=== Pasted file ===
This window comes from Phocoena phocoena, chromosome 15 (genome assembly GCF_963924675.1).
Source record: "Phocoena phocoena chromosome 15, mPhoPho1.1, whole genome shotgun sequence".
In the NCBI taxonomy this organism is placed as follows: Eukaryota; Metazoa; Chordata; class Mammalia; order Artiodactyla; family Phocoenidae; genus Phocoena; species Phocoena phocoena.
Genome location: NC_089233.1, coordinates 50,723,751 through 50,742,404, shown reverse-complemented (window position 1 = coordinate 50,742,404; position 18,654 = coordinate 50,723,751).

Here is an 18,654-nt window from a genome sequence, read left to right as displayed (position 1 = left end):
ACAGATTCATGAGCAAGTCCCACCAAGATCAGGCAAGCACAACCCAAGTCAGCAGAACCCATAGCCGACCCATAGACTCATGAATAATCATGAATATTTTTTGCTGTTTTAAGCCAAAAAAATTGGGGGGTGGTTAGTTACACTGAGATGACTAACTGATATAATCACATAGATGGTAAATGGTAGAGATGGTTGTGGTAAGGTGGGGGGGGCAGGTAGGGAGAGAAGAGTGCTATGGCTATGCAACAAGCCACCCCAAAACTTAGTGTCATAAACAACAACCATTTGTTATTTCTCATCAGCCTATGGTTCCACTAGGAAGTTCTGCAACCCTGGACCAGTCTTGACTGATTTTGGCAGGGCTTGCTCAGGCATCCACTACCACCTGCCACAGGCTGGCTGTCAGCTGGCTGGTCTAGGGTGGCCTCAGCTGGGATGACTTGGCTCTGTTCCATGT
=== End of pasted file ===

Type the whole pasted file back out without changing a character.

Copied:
This window comes from Phocoena phocoena, chromosome 15 (genome assembly GCF_963924675.1).
Source record: "Phocoena phocoena chromosome 15, mPhoPho1.1, whole genome shotgun sequence".
In the NCBI taxonomy this organism is placed as follows: Eukaryota; Metazoa; Chordata; class Mammalia; order Artiodactyla; family Phocoenidae; genus Phocoena; species Phocoena phocoena.
Genome location: NC_089233.1, coordinates 50,723,751 through 50,742,404, shown reverse-complemented (window position 1 = coordinate 50,742,404; position 18,654 = coordinate 50,723,751).

Here is an 18,654-nt window from a genome sequence, read left to right as displayed (position 1 = left end):
ACAGATTCATGAGCAAGTCCCACCAAGATCAGGCAAGCACAACCCAAGTCAGCAGAACCCATAGCCGACCCATAGACTCATGAATAATCATGAATATTTTTTGCTGTTTTAAGCCAAAAAAATTGGGGGGTGGTTAGTTACACTGAGATGACTAACTGATATAATCACATAGATGGTAAATGGTAGAGATGGTTGTGGTAAGGTGGGGGGGGCAGGTAGGGAGAGAAGAGTGCTATGGCTATGCAACAAGCCACCCCAAAACTTAGTGTCATAAACAACAACCATTTGTTATTTCTCATCAGCCTATGGTTCCACTAGGAAGTTCTGCAACCCTGGACCAGTCTTGACTGATTTTGGCAGGGCTTGCTCAGGCATCCACTACCACCTGCCACAGGCTGGCTGTCAGCTGGCTGGTCTAGGGTGGCCTCAGCTGGGATGACTTGGCTCTGTTCCATGT